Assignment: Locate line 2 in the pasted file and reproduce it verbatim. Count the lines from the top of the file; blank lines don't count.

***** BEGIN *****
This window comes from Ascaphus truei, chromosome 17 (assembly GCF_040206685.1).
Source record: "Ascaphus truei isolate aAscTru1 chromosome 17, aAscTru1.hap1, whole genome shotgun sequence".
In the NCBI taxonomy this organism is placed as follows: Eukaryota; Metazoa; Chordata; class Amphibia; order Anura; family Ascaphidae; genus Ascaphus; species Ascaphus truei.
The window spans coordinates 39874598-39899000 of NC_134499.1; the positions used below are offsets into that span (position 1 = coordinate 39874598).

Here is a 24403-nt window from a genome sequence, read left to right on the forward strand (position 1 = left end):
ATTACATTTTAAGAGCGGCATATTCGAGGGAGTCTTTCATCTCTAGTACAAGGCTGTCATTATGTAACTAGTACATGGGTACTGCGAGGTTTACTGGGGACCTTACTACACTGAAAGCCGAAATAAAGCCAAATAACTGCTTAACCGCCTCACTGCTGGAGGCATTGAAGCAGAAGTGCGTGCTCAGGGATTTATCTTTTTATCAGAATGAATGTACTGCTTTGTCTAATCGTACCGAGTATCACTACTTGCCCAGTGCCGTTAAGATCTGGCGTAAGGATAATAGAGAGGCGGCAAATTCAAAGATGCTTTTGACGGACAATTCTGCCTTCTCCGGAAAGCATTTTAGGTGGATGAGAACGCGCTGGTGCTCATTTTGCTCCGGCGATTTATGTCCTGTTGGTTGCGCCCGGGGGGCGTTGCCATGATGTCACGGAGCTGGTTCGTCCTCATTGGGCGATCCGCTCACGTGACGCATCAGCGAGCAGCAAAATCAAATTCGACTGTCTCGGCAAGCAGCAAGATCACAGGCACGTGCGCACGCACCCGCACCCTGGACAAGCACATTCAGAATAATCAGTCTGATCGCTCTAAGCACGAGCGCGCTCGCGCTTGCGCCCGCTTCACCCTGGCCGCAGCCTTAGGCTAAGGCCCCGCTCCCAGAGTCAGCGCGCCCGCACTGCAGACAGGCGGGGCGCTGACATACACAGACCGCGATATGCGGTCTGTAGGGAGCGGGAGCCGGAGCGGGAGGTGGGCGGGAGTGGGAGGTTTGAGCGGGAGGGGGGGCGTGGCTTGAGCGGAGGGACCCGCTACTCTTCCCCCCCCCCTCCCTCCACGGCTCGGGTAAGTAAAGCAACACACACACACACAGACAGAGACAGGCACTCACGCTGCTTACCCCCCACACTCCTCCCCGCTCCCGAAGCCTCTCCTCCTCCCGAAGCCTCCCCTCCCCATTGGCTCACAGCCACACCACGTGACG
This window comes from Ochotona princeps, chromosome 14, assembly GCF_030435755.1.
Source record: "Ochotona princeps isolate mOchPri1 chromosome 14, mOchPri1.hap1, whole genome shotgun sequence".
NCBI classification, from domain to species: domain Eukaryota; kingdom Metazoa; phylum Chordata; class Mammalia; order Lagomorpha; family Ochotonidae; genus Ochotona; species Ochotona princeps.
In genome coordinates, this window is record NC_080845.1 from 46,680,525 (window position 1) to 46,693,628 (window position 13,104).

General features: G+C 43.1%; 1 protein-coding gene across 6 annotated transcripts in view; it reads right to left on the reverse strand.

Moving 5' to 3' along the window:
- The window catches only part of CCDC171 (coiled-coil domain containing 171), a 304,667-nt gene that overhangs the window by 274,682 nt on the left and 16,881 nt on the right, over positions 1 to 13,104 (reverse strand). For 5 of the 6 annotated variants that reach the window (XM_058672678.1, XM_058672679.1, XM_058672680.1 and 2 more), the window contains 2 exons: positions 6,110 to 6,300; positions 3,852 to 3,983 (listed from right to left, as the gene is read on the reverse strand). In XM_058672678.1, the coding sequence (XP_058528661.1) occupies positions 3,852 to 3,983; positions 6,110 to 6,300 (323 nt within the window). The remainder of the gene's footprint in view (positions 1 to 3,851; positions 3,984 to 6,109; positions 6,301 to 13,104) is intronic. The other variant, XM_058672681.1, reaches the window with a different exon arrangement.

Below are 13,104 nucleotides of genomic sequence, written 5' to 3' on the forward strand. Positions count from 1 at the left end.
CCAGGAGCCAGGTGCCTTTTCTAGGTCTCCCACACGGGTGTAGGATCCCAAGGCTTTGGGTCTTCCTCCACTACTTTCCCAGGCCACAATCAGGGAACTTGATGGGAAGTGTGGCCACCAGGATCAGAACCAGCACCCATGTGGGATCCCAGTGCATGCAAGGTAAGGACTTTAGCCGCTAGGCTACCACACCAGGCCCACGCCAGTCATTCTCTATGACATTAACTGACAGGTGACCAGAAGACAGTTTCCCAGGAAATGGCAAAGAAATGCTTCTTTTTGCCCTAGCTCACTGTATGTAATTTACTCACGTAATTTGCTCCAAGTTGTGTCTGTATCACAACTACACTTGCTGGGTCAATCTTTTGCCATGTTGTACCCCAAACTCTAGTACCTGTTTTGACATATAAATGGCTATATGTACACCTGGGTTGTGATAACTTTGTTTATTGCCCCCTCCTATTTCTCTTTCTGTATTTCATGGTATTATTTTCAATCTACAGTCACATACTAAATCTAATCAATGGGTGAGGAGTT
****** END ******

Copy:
Source record: "Ascaphus truei isolate aAscTru1 chromosome 17, aAscTru1.hap1, whole genome shotgun sequence".